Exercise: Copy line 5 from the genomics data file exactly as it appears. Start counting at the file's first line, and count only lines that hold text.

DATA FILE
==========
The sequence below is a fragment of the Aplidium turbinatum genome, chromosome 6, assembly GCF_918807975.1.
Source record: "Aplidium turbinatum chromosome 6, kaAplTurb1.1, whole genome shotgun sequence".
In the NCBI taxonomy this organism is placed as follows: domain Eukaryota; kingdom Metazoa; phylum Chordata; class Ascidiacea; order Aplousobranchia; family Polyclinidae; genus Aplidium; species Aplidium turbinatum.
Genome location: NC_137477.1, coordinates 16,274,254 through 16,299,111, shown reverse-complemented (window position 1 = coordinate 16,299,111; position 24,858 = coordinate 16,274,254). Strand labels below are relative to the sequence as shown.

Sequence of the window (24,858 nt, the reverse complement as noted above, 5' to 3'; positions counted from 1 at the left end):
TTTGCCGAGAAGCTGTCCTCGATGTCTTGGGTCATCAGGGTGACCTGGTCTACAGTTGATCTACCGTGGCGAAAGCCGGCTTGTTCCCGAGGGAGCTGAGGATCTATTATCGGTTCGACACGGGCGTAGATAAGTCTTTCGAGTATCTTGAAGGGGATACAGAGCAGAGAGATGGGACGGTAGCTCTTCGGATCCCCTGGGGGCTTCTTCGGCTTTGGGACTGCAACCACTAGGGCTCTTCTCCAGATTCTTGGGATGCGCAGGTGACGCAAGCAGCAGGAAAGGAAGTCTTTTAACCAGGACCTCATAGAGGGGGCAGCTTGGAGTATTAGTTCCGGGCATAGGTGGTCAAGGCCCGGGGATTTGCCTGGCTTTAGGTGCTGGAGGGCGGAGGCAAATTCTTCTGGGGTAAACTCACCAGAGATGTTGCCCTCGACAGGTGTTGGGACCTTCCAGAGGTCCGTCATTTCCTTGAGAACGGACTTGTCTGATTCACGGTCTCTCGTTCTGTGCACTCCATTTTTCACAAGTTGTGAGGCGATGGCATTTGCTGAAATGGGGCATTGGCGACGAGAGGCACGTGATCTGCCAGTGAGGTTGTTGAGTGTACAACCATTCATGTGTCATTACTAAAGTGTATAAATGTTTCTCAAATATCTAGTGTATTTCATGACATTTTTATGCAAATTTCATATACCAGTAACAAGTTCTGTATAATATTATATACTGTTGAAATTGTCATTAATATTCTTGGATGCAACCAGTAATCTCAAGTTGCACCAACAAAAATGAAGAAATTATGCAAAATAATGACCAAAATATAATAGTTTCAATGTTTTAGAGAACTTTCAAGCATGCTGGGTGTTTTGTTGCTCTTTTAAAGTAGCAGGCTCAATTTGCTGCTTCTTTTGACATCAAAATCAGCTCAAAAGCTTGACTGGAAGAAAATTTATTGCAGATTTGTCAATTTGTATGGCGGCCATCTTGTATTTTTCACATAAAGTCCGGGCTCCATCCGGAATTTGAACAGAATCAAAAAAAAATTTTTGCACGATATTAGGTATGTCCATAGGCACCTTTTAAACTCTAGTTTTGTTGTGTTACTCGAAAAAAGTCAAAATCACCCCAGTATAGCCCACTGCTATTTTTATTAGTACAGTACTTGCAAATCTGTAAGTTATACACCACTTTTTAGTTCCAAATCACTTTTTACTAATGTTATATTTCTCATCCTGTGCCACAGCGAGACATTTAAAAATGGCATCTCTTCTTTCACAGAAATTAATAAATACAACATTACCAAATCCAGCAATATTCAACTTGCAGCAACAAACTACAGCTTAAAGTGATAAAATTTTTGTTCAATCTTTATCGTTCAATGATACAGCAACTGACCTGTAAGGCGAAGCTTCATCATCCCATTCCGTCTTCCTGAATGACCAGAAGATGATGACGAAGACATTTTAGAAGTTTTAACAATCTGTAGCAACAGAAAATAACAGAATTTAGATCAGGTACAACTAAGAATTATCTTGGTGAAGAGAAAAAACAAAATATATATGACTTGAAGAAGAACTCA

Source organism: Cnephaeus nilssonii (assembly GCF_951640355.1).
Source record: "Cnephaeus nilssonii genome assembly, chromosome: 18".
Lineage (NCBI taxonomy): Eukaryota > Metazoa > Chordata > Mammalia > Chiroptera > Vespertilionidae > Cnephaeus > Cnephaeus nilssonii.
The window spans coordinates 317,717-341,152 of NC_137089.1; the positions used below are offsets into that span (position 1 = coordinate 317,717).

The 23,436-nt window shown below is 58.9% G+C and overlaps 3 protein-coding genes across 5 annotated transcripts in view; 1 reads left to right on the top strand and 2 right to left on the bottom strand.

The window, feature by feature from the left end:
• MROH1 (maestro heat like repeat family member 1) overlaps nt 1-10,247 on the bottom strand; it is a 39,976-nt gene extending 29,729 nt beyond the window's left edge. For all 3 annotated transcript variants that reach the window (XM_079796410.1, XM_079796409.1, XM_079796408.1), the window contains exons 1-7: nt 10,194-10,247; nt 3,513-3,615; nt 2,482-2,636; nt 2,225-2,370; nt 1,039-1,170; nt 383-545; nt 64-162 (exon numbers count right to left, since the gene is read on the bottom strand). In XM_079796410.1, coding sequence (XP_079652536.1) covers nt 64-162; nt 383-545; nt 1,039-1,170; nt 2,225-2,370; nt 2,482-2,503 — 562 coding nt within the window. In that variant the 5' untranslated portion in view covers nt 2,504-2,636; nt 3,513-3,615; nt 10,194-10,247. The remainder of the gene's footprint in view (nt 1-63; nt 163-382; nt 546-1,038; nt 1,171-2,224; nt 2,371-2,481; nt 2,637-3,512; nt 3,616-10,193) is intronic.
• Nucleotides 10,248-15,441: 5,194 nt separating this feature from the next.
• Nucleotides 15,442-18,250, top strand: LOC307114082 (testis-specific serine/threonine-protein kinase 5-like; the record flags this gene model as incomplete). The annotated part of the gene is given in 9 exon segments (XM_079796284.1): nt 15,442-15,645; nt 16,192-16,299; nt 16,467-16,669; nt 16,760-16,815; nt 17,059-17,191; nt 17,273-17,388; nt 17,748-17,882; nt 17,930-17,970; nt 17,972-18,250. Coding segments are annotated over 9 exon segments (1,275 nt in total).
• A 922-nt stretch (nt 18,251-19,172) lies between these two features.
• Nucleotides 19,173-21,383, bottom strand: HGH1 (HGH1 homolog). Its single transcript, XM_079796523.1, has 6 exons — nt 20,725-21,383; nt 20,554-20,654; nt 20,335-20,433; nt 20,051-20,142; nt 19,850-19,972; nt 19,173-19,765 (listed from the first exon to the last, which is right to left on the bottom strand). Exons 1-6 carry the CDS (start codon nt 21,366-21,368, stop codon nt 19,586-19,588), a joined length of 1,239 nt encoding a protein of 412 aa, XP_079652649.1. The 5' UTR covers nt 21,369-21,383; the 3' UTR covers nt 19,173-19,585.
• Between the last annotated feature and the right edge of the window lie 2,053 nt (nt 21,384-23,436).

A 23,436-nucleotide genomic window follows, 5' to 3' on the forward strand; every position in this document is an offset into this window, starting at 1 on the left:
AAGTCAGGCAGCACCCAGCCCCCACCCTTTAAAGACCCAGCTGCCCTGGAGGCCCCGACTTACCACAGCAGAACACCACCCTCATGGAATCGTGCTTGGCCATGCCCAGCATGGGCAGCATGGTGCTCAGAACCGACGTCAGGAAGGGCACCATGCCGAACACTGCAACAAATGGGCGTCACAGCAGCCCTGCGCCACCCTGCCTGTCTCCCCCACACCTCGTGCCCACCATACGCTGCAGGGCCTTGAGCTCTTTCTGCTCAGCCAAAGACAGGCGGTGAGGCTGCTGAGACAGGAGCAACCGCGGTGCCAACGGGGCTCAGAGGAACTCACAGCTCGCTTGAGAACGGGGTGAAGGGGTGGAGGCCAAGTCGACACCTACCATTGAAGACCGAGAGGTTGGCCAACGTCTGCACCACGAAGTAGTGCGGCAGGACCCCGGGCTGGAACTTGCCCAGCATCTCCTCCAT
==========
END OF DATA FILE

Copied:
Sequence of the window (24,858 nt, the reverse complement as noted above, 5' to 3'; positions counted from 1 at the left end):